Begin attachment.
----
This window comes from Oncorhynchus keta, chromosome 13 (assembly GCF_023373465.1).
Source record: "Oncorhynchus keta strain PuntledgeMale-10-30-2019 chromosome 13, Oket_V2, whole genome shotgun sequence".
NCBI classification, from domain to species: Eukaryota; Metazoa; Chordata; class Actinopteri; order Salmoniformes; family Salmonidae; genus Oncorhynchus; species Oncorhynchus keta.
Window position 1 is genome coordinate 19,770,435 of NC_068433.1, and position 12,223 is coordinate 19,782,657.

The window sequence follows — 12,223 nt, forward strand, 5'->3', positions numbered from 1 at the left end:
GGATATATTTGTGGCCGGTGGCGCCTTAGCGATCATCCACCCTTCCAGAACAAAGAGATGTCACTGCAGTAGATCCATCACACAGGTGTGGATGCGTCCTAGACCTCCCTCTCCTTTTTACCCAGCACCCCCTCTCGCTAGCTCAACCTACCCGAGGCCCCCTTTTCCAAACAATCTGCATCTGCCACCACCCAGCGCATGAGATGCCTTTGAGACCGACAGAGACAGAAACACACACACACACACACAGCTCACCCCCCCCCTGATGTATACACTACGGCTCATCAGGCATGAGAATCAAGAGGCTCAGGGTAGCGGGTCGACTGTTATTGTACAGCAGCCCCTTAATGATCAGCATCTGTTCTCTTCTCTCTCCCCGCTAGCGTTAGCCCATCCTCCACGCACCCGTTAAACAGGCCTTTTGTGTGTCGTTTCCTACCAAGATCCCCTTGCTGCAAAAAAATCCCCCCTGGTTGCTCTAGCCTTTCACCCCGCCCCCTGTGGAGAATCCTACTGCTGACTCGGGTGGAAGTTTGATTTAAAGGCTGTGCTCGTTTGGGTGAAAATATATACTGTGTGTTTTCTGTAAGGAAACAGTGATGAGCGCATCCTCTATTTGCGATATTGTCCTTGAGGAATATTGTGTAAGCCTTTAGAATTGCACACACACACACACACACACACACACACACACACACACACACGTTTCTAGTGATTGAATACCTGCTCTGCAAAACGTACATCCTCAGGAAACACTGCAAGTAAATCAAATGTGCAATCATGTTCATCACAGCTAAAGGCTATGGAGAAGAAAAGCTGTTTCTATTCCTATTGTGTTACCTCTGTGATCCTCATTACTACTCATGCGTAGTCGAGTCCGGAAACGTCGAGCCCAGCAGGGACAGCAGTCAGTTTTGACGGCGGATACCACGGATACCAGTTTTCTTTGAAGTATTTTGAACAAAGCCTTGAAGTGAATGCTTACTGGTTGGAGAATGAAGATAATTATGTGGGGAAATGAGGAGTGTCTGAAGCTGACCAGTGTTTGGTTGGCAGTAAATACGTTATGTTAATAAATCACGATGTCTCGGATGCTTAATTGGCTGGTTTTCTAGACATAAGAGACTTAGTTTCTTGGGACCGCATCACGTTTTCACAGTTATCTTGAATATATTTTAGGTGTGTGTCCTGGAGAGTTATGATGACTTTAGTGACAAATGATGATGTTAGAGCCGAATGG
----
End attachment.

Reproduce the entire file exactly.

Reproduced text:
This window comes from Oncorhynchus keta, chromosome 13 (assembly GCF_023373465.1).
Source record: "Oncorhynchus keta strain PuntledgeMale-10-30-2019 chromosome 13, Oket_V2, whole genome shotgun sequence".
NCBI classification, from domain to species: Eukaryota; Metazoa; Chordata; class Actinopteri; order Salmoniformes; family Salmonidae; genus Oncorhynchus; species Oncorhynchus keta.
Window position 1 is genome coordinate 19,770,435 of NC_068433.1, and position 12,223 is coordinate 19,782,657.

The window sequence follows — 12,223 nt, forward strand, 5'->3', positions numbered from 1 at the left end:
GGATATATTTGTGGCCGGTGGCGCCTTAGCGATCATCCACCCTTCCAGAACAAAGAGATGTCACTGCAGTAGATCCATCACACAGGTGTGGATGCGTCCTAGACCTCCCTCTCCTTTTTACCCAGCACCCCCTCTCGCTAGCTCAACCTACCCGAGGCCCCCTTTTCCAAACAATCTGCATCTGCCACCACCCAGCGCATGAGATGCCTTTGAGACCGACAGAGACAGAAACACACACACACACACACAGCTCACCCCCCCCCTGATGTATACACTACGGCTCATCAGGCATGAGAATCAAGAGGCTCAGGGTAGCGGGTCGACTGTTATTGTACAGCAGCCCCTTAATGATCAGCATCTGTTCTCTTCTCTCTCCCCGCTAGCGTTAGCCCATCCTCCACGCACCCGTTAAACAGGCCTTTTGTGTGTCGTTTCCTACCAAGATCCCCTTGCTGCAAAAAAATCCCCCCTGGTTGCTCTAGCCTTTCACCCCGCCCCCTGTGGAGAATCCTACTGCTGACTCGGGTGGAAGTTTGATTTAAAGGCTGTGCTCGTTTGGGTGAAAATATATACTGTGTGTTTTCTGTAAGGAAACAGTGATGAGCGCATCCTCTATTTGCGATATTGTCCTTGAGGAATATTGTGTAAGCCTTTAGAATTGCACACACACACACACACACACACACACACACACACACACACACGTTTCTAGTGATTGAATACCTGCTCTGCAAAACGTACATCCTCAGGAAACACTGCAAGTAAATCAAATGTGCAATCATGTTCATCACAGCTAAAGGCTATGGAGAAGAAAAGCTGTTTCTATTCCTATTGTGTTACCTCTGTGATCCTCATTACTACTCATGCGTAGTCGAGTCCGGAAACGTCGAGCCCAGCAGGGACAGCAGTCAGTTTTGACGGCGGATACCACGGATACCAGTTTTCTTTGAAGTATTTTGAACAAAGCCTTGAAGTGAATGCTTACTGGTTGGAGAATGAAGATAATTATGTGGGGAAATGAGGAGTGTCTGAAGCTGACCAGTGTTTGGTTGGCAGTAAATACGTTATGTTAATAAATCACGATGTCTCGGATGCTTAATTGGCTGGTTTTCTAGACATAAGAGACTTAGTTTCTTGGGACCGCATCACGTTTTCACAGTTATCTTGAATATATTTTAGGTGTGTGTCCTGGAGAGTTATGATGACTTTAGTGACAAATGATGATGTTAGAGCCGAATGG